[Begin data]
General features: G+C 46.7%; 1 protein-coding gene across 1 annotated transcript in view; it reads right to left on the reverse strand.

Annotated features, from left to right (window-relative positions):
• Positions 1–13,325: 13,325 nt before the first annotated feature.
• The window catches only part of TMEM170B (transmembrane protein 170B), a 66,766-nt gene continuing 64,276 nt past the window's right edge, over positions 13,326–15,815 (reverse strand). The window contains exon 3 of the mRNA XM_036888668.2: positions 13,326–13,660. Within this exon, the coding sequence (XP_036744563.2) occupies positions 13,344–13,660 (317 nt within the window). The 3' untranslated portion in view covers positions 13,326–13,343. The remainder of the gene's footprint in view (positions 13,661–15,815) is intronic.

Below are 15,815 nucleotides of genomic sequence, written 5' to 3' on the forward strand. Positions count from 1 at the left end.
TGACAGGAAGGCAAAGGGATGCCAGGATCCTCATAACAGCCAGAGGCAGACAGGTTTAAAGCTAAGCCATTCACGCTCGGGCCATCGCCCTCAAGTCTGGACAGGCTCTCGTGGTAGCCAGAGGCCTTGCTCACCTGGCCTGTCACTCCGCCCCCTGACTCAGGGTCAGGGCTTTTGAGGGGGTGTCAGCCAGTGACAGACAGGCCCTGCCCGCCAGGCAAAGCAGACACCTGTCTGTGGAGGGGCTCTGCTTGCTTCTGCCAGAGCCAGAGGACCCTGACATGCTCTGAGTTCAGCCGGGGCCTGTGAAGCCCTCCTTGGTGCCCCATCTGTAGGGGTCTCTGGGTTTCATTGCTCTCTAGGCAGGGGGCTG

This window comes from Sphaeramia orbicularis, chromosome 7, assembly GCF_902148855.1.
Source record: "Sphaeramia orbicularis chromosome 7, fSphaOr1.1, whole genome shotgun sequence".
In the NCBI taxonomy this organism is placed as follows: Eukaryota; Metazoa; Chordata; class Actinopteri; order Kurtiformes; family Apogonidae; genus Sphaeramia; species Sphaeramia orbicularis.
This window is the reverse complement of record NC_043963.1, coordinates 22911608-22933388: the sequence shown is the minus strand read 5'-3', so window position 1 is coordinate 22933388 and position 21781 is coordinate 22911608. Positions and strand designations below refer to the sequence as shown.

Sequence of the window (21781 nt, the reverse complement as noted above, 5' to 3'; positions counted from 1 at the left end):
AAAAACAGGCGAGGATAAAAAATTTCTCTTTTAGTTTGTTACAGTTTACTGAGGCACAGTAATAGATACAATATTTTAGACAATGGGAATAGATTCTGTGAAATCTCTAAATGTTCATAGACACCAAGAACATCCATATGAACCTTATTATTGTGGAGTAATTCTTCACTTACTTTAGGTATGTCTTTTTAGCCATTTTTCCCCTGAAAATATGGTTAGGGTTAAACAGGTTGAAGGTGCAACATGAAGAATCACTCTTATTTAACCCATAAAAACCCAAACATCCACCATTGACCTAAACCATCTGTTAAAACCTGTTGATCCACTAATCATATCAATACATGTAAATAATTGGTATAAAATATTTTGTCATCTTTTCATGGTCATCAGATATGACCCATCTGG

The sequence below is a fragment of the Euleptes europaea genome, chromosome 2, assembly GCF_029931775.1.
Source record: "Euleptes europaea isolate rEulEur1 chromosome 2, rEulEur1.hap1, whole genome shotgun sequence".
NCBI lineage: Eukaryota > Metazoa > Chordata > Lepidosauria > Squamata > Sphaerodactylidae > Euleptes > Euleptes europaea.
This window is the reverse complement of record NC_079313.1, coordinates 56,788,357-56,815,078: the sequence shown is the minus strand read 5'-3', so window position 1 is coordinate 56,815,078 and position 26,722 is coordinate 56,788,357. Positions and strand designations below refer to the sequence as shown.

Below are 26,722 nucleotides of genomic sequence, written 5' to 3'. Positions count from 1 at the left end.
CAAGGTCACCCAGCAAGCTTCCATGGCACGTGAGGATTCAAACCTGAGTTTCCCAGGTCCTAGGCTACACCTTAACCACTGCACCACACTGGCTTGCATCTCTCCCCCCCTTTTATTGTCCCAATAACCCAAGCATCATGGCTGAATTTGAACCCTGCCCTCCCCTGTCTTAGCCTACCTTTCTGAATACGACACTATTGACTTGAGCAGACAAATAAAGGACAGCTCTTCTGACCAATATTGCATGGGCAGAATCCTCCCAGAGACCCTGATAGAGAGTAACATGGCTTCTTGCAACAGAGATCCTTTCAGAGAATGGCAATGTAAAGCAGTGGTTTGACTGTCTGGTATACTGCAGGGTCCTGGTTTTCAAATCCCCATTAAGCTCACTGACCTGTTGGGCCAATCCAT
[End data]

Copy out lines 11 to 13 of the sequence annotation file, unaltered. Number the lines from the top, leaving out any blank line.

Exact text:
Sequence of the window (21781 nt, the reverse complement as noted above, 5' to 3'; positions counted from 1 at the left end):
AAAAACAGGCGAGGATAAAAAATTTCTCTTTTAGTTTGTTACAGTTTACTGAGGCACAGTAATAGATACAATATTTTAGACAATGGGAATAGATTCTGTGAAATCTCTAAATGTTCATAGACACCAAGAACATCCATATGAACCTTATTATTGTGGAGTAATTCTTCACTTACTTTAGGTATGTCTTTTTAGCCATTTTTCCCCTGAAAATATGGTTAGGGTTAAACAGGTTGAAGGTGCAACATGAAGAATCACTCTTATTTAACCCATAAAAACCCAAACATCCACCATTGACCTAAACCATCTGTTAAAACCTGTTGATCCACTAATCATATCAATACATGTAAATAATTGGTATAAAATATTTTGTCATCTTTTCATGGTCATCAGATATGACCCATCTGG

The sequence below is a fragment of the Euleptes europaea genome, chromosome 2, assembly GCF_029931775.1.